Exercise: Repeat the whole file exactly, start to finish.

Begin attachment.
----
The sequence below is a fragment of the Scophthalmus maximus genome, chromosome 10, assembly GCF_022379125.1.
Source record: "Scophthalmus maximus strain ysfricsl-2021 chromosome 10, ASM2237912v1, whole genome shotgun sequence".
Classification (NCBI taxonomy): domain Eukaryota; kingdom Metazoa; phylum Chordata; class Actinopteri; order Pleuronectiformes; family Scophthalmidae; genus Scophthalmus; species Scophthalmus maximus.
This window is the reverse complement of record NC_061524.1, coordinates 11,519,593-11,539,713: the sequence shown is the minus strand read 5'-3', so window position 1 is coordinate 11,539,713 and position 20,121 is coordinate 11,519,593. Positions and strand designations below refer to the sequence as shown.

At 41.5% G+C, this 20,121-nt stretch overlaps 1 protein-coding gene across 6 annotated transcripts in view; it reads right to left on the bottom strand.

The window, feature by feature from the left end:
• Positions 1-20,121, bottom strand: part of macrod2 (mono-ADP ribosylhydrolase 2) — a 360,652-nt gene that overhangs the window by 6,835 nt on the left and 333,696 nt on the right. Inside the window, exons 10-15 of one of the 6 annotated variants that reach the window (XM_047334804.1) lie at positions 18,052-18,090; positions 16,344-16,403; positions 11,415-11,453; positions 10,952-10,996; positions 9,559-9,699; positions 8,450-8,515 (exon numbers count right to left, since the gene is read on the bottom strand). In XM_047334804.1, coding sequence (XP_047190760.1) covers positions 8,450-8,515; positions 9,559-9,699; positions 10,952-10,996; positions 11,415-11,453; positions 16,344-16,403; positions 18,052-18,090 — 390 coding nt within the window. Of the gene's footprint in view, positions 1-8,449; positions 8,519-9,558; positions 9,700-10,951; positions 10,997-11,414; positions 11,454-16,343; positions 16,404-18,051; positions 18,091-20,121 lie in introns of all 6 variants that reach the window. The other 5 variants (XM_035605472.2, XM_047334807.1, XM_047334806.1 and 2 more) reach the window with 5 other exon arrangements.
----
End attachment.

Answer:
The sequence below is a fragment of the Scophthalmus maximus genome, chromosome 10, assembly GCF_022379125.1.
Source record: "Scophthalmus maximus strain ysfricsl-2021 chromosome 10, ASM2237912v1, whole genome shotgun sequence".
Classification (NCBI taxonomy): domain Eukaryota; kingdom Metazoa; phylum Chordata; class Actinopteri; order Pleuronectiformes; family Scophthalmidae; genus Scophthalmus; species Scophthalmus maximus.
This window is the reverse complement of record NC_061524.1, coordinates 11,519,593-11,539,713: the sequence shown is the minus strand read 5'-3', so window position 1 is coordinate 11,539,713 and position 20,121 is coordinate 11,519,593. Positions and strand designations below refer to the sequence as shown.

At 41.5% G+C, this 20,121-nt stretch overlaps 1 protein-coding gene across 6 annotated transcripts in view; it reads right to left on the bottom strand.

The window, feature by feature from the left end:
• Positions 1-20,121, bottom strand: part of macrod2 (mono-ADP ribosylhydrolase 2) — a 360,652-nt gene that overhangs the window by 6,835 nt on the left and 333,696 nt on the right. Inside the window, exons 10-15 of one of the 6 annotated variants that reach the window (XM_047334804.1) lie at positions 18,052-18,090; positions 16,344-16,403; positions 11,415-11,453; positions 10,952-10,996; positions 9,559-9,699; positions 8,450-8,515 (exon numbers count right to left, since the gene is read on the bottom strand). In XM_047334804.1, coding sequence (XP_047190760.1) covers positions 8,450-8,515; positions 9,559-9,699; positions 10,952-10,996; positions 11,415-11,453; positions 16,344-16,403; positions 18,052-18,090 — 390 coding nt within the window. Of the gene's footprint in view, positions 1-8,449; positions 8,519-9,558; positions 9,700-10,951; positions 10,997-11,414; positions 11,454-16,343; positions 16,404-18,051; positions 18,091-20,121 lie in introns of all 6 variants that reach the window. The other 5 variants (XM_035605472.2, XM_047334807.1, XM_047334806.1 and 2 more) reach the window with 5 other exon arrangements.